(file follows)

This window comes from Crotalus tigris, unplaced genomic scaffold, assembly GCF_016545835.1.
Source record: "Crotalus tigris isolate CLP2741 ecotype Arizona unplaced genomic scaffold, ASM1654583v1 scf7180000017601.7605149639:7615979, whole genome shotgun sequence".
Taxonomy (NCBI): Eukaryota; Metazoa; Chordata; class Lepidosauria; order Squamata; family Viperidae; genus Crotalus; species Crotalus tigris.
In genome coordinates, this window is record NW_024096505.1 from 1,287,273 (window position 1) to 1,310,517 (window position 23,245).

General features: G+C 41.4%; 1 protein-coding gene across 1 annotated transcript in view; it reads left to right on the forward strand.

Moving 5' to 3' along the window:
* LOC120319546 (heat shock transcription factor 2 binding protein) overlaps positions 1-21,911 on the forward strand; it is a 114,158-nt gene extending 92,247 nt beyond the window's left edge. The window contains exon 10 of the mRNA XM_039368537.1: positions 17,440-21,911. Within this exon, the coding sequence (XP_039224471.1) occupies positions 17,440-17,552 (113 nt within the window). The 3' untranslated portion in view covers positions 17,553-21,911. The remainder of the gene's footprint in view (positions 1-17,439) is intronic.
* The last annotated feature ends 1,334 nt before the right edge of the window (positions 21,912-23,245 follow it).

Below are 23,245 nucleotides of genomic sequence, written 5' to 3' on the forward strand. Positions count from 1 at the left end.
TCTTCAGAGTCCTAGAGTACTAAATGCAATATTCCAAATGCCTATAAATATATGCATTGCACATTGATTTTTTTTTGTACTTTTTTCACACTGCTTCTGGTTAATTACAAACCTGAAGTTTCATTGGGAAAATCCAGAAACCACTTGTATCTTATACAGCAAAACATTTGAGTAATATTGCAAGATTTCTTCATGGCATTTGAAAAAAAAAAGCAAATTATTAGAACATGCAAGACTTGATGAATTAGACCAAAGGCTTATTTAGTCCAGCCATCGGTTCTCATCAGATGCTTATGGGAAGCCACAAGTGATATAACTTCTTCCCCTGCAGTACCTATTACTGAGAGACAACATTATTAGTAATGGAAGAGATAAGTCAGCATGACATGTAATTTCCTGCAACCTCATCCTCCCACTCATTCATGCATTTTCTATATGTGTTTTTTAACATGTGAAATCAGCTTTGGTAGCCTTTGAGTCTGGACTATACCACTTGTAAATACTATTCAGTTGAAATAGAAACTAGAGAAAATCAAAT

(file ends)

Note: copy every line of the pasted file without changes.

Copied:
This window comes from Crotalus tigris, unplaced genomic scaffold, assembly GCF_016545835.1.
Source record: "Crotalus tigris isolate CLP2741 ecotype Arizona unplaced genomic scaffold, ASM1654583v1 scf7180000017601.7605149639:7615979, whole genome shotgun sequence".
Taxonomy (NCBI): Eukaryota; Metazoa; Chordata; class Lepidosauria; order Squamata; family Viperidae; genus Crotalus; species Crotalus tigris.
In genome coordinates, this window is record NW_024096505.1 from 1,287,273 (window position 1) to 1,310,517 (window position 23,245).

General features: G+C 41.4%; 1 protein-coding gene across 1 annotated transcript in view; it reads left to right on the forward strand.

Moving 5' to 3' along the window:
* LOC120319546 (heat shock transcription factor 2 binding protein) overlaps positions 1-21,911 on the forward strand; it is a 114,158-nt gene extending 92,247 nt beyond the window's left edge. The window contains exon 10 of the mRNA XM_039368537.1: positions 17,440-21,911. Within this exon, the coding sequence (XP_039224471.1) occupies positions 17,440-17,552 (113 nt within the window). The 3' untranslated portion in view covers positions 17,553-21,911. The remainder of the gene's footprint in view (positions 1-17,439) is intronic.
* The last annotated feature ends 1,334 nt before the right edge of the window (positions 21,912-23,245 follow it).

Below are 23,245 nucleotides of genomic sequence, written 5' to 3' on the forward strand. Positions count from 1 at the left end.
TCTTCAGAGTCCTAGAGTACTAAATGCAATATTCCAAATGCCTATAAATATATGCATTGCACATTGATTTTTTTTTGTACTTTTTTCACACTGCTTCTGGTTAATTACAAACCTGAAGTTTCATTGGGAAAATCCAGAAACCACTTGTATCTTATACAGCAAAACATTTGAGTAATATTGCAAGATTTCTTCATGGCATTTGAAAAAAAAAAGCAAATTATTAGAACATGCAAGACTTGATGAATTAGACCAAAGGCTTATTTAGTCCAGCCATCGGTTCTCATCAGATGCTTATGGGAAGCCACAAGTGATATAACTTCTTCCCCTGCAGTACCTATTACTGAGAGACAACATTATTAGTAATGGAAGAGATAAGTCAGCATGACATGTAATTTCCTGCAACCTCATCCTCCCACTCATTCATGCATTTTCTATATGTGTTTTTTAACATGTGAAATCAGCTTTGGTAGCCTTTGAGTCTGGACTATACCACTTGTAAATACTATTCAGTTGAAATAGAAACTAGAGAAAATCAAAT